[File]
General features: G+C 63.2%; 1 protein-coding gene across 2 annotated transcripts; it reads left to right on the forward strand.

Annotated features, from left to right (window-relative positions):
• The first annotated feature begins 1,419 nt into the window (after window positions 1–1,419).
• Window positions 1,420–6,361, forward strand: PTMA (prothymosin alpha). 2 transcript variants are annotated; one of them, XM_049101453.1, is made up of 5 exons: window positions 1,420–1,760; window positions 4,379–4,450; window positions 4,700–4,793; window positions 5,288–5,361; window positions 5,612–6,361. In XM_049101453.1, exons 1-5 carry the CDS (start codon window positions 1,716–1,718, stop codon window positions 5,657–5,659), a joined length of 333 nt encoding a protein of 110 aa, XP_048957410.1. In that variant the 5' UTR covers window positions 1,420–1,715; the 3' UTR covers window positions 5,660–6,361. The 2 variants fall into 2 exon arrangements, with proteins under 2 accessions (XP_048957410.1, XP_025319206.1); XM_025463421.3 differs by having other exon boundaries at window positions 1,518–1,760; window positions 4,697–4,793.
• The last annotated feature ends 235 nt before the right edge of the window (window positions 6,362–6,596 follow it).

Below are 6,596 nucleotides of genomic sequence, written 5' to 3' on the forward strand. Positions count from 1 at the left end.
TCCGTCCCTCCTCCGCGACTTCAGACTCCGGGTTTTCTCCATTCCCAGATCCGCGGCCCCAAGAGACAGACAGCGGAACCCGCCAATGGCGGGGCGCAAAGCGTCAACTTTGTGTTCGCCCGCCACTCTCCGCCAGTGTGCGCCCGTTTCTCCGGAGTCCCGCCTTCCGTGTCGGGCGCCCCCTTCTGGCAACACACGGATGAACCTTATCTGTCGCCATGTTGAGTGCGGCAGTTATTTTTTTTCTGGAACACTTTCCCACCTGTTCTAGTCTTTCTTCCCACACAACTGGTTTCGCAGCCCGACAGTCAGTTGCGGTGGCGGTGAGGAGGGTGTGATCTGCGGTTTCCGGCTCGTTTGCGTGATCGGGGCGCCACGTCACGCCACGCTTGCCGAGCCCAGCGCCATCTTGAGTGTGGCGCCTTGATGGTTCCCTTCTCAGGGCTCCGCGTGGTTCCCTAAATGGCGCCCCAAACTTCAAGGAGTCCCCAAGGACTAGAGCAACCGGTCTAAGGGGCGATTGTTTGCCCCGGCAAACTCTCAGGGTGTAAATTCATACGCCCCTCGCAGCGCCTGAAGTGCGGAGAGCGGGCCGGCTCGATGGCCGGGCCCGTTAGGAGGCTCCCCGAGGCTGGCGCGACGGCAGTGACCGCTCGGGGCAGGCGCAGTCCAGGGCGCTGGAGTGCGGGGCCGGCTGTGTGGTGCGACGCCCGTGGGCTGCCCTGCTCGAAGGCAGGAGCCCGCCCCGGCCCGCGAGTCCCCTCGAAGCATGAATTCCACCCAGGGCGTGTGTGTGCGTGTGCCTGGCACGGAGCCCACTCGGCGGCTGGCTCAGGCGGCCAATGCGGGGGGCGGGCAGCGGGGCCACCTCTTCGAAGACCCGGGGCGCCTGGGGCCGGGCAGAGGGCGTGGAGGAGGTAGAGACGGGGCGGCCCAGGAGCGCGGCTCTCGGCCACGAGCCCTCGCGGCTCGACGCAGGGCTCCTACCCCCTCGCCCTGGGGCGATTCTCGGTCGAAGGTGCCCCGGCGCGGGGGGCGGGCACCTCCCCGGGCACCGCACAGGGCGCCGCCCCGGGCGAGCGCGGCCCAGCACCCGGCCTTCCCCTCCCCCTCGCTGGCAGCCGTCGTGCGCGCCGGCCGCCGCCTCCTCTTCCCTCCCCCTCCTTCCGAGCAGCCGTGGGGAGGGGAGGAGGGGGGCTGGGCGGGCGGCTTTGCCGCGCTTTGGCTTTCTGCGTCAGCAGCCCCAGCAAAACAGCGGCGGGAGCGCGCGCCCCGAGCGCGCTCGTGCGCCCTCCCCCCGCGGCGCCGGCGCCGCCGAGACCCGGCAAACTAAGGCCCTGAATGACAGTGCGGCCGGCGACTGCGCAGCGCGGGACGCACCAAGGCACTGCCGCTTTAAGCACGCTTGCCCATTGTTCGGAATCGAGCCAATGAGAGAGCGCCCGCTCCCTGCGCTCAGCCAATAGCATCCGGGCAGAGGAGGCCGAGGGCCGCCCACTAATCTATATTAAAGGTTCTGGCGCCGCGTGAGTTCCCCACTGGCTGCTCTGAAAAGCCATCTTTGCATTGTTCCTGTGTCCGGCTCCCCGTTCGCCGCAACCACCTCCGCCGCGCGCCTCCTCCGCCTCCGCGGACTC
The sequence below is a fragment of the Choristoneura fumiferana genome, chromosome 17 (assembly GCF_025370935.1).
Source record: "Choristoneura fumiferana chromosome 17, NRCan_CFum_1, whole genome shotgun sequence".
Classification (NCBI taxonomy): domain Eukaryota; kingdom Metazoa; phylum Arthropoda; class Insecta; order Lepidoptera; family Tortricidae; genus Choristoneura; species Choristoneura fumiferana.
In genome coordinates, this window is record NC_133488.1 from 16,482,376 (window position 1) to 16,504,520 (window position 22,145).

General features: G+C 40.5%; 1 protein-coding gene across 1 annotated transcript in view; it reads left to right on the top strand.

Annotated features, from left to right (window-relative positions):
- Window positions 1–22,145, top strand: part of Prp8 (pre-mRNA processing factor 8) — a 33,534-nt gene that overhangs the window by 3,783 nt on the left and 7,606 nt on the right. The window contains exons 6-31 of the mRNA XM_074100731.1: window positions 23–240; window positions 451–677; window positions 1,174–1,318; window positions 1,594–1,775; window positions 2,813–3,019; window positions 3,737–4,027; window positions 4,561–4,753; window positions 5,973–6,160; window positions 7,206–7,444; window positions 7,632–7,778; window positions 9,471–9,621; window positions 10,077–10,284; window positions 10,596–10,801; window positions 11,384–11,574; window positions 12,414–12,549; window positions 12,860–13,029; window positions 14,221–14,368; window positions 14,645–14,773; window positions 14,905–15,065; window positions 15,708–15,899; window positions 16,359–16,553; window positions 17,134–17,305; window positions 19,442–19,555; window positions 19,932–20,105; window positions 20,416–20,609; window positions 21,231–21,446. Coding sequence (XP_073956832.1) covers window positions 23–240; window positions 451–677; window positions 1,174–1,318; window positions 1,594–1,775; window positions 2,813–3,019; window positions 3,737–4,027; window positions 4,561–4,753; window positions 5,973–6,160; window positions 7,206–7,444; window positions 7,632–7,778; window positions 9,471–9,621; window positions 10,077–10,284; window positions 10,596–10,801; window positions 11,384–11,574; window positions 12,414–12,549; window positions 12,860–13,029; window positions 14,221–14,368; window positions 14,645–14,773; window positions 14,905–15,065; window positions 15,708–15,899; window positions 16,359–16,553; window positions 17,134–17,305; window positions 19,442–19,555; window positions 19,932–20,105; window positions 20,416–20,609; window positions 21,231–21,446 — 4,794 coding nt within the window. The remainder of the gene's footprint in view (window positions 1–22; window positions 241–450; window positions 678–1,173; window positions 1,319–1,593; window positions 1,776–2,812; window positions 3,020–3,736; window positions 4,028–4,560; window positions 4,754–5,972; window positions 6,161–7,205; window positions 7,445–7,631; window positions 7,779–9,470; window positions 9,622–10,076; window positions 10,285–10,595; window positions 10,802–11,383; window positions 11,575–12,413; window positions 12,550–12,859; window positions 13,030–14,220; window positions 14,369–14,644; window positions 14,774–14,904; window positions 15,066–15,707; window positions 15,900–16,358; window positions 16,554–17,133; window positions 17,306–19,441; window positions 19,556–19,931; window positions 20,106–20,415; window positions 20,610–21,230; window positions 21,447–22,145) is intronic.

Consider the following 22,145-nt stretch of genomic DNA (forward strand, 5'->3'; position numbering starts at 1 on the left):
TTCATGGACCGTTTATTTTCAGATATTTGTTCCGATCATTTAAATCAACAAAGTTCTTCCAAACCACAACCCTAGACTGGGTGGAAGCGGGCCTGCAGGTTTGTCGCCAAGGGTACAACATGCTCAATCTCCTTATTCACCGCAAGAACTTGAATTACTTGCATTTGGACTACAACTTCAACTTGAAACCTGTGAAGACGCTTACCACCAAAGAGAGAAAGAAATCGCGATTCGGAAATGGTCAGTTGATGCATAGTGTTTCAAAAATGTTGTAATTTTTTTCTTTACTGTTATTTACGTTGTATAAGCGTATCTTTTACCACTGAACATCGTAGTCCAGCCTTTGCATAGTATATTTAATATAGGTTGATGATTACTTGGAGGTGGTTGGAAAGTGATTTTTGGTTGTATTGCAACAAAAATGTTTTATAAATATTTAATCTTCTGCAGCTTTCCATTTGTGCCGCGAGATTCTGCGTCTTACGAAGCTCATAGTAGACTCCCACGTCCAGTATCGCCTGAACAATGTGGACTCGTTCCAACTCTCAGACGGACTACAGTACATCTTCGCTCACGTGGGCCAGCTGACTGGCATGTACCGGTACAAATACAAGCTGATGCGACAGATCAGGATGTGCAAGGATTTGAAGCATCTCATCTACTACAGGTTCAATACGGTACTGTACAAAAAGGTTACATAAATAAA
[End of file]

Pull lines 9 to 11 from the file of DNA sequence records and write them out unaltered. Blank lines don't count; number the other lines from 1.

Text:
Source record: "Choristoneura fumiferana chromosome 17, NRCan_CFum_1, whole genome shotgun sequence".
Classification (NCBI taxonomy): domain Eukaryota; kingdom Metazoa; phylum Arthropoda; class Insecta; order Lepidoptera; family Tortricidae; genus Choristoneura; species Choristoneura fumiferana.
In genome coordinates, this window is record NC_133488.1 from 16,482,376 (window position 1) to 16,504,520 (window position 22,145).